Hearts Beat Loud at Bookhouse Cinema

I love too that Bookhouse offers help yourself lemon/lime water or cucumber water, free of charge. Drinks and food can be eaten in the pub or carried into the theater to enjoy during the movie. Check out Bookhouse Cinema HERE to see upcoming movies and documentaries, and see their schedule for other in-house events. And then check them out in person. They are located at 715 E Broadway in Joplin.

It’s wonderful to have such a unique theater in my city, operated by people who care deeply about offering quality films and a quality experience to their patrons. Hearts really do Beat Loud at Bookhouse Cinema.

Hearts Beat Loud at Bookhouse Cinema

Documentary Review: RBG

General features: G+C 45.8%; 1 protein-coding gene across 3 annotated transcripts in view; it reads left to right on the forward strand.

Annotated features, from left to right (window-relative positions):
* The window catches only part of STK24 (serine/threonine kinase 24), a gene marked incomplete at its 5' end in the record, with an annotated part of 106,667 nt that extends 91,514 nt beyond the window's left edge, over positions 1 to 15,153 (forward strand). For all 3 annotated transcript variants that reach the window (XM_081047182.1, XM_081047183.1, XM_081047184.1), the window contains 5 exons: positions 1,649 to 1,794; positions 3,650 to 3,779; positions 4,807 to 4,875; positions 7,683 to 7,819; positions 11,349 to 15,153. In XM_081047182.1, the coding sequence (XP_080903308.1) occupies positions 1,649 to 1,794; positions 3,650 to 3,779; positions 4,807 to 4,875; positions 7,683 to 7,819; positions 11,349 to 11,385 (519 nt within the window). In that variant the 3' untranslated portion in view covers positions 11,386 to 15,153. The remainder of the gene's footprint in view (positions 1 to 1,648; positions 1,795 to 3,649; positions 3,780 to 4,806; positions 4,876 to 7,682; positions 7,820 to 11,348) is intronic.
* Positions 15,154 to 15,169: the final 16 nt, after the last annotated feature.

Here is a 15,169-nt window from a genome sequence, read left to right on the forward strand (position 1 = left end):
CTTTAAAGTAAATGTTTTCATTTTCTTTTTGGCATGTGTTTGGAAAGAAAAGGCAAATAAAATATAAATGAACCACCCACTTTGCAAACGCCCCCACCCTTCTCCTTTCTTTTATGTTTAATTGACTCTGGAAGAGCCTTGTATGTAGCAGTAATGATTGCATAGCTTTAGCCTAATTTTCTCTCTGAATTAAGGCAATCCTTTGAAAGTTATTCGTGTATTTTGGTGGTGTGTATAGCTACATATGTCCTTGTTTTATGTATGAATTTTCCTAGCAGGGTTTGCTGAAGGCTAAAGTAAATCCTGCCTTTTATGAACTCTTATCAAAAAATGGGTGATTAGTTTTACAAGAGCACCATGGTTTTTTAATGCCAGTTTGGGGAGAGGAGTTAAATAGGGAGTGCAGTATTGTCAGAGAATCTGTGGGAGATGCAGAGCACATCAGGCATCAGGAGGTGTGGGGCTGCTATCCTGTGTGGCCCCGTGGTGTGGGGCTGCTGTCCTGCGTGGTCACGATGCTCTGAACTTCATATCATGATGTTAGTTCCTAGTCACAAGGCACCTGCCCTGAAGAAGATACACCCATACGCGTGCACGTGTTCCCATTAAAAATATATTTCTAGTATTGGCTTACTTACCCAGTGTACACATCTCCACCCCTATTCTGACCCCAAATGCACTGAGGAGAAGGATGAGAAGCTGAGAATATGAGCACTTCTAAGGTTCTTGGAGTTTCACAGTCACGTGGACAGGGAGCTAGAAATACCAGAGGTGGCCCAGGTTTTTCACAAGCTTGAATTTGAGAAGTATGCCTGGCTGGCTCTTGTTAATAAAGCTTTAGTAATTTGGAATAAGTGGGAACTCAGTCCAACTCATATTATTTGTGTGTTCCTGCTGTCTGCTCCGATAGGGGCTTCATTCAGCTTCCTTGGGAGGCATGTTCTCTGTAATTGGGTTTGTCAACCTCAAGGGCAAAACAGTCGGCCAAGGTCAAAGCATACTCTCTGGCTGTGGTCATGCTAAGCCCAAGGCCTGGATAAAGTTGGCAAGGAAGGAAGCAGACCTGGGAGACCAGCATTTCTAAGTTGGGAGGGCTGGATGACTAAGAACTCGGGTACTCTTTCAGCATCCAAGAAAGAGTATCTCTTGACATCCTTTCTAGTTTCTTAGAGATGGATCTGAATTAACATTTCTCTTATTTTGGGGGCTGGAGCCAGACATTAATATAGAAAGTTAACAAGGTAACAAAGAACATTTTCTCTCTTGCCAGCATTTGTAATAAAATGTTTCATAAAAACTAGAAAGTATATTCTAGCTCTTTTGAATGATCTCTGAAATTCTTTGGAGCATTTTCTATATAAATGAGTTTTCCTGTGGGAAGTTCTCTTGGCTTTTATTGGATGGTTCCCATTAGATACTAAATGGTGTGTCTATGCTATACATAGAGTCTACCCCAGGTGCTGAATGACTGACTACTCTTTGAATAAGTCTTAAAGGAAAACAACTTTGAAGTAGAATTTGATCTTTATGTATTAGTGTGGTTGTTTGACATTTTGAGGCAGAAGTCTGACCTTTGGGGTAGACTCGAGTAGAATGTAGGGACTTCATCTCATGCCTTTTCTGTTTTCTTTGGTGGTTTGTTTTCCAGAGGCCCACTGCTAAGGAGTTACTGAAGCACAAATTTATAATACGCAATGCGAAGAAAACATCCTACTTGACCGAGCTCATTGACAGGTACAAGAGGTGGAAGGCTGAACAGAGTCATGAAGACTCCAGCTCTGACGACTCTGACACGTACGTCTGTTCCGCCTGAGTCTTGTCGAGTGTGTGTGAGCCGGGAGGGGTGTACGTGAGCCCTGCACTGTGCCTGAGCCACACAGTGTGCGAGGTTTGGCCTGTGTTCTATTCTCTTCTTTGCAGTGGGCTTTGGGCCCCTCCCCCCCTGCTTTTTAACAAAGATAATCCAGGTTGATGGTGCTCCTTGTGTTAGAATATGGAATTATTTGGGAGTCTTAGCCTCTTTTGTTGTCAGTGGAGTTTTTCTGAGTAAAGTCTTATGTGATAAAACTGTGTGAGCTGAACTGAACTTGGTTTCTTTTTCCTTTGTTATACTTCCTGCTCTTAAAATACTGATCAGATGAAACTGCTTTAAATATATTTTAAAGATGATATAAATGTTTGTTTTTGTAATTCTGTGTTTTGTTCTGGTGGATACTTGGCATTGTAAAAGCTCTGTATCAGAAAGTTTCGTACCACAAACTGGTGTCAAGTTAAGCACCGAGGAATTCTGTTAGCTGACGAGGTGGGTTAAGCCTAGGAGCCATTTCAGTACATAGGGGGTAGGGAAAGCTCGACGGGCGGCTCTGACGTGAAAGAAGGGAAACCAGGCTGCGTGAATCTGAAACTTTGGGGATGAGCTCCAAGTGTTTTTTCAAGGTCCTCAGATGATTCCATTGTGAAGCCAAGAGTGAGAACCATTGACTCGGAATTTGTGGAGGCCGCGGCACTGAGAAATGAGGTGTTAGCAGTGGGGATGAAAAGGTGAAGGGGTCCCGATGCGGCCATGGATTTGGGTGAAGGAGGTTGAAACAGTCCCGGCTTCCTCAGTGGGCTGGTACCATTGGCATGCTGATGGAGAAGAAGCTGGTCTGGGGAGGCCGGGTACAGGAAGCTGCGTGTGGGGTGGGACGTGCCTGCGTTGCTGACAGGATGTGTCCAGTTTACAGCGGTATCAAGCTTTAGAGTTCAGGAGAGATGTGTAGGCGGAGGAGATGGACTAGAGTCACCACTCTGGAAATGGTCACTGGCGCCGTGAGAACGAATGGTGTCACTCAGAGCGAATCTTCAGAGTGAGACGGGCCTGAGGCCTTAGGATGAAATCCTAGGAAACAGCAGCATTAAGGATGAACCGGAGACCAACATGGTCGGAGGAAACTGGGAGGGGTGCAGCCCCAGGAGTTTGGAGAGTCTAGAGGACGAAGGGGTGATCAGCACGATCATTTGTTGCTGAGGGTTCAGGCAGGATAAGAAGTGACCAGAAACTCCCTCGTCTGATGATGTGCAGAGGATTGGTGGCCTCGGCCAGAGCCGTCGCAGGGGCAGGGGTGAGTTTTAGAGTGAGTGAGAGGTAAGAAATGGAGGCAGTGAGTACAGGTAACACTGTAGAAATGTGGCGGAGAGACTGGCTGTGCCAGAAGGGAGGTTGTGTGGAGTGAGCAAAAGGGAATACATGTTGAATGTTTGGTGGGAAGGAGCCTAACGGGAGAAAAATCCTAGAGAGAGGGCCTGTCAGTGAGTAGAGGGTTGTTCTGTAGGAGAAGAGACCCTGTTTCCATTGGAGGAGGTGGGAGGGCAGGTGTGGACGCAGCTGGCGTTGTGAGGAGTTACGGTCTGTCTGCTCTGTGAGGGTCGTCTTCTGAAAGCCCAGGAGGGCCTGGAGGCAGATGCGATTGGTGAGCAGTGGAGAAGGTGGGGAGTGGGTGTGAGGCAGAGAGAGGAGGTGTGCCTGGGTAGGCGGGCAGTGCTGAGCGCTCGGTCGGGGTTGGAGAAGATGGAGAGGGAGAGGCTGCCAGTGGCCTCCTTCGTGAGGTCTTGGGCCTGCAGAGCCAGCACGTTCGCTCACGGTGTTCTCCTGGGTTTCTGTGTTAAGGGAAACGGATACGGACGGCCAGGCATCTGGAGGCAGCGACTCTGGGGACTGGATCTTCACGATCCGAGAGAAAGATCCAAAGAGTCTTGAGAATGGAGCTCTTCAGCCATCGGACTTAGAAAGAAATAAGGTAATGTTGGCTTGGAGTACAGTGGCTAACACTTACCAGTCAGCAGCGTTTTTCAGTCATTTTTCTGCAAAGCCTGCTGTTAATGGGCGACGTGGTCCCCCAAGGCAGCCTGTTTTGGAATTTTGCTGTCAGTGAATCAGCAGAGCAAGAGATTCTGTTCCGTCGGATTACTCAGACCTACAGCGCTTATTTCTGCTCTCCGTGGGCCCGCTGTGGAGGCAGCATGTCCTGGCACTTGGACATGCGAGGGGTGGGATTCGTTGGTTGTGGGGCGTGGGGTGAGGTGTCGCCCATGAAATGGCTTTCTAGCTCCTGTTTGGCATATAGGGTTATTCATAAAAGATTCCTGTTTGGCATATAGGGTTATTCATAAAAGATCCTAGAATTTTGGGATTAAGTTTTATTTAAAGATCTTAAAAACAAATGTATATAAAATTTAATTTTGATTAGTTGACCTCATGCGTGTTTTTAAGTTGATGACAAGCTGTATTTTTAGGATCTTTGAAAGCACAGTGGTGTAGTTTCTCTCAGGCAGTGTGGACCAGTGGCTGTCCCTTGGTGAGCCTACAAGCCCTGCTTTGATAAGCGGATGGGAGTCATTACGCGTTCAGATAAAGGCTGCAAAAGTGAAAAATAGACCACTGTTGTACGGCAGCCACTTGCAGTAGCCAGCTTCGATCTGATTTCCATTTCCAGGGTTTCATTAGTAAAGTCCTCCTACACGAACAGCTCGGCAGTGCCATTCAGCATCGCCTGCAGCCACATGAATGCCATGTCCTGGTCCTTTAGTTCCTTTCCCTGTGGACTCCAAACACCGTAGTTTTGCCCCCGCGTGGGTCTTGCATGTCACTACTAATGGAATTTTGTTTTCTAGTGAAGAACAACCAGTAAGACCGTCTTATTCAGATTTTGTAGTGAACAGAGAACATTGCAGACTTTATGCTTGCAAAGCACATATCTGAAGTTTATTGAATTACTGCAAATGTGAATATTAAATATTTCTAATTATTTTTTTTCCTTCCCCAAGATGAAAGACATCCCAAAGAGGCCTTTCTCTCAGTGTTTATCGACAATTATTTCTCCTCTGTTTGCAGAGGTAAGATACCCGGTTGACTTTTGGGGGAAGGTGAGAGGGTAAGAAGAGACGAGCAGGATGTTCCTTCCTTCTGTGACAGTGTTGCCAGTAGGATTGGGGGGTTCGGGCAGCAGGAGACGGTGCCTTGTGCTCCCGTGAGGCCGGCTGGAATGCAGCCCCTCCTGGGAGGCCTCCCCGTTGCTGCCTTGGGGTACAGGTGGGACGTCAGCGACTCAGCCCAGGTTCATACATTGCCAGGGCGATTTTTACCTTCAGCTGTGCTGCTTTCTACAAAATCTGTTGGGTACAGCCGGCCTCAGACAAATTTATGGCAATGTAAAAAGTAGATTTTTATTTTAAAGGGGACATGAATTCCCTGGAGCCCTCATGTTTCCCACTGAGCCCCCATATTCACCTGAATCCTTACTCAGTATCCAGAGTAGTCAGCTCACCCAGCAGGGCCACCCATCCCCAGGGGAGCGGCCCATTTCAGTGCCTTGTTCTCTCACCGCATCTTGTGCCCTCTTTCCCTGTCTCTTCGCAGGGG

When my daughter Elissa invited me to go see the documentary RBG, about the life of Justice Ruth Bader Ginsburg, I was happy to go. It was an opportunity to spend time with my eldest child, in the fun and unique atmosphere of Bookhouse Cinema. And it was an opportunity to learn more about the woman behind the justice robes and collars, the occasional headline, and the artsy Notorious RBG posters.

Documentary Review RBG

RBG highlights the life and work of U.S. Supreme Court Justice Ruth Bader Ginsburg. The biographical documentary, directed by Julie Cohen and Betsy West, carries a PG rating and has a run time of 1 hour and 38 minutes.

This well done docudrama follows the life of Ruth from her childhood in Brooklyn, New York, through her years as a law student and attorney, when it was a struggle to be taken seriously because of her gender, to the current role she plays, on the Supreme Court and as an unexpected cultural icon.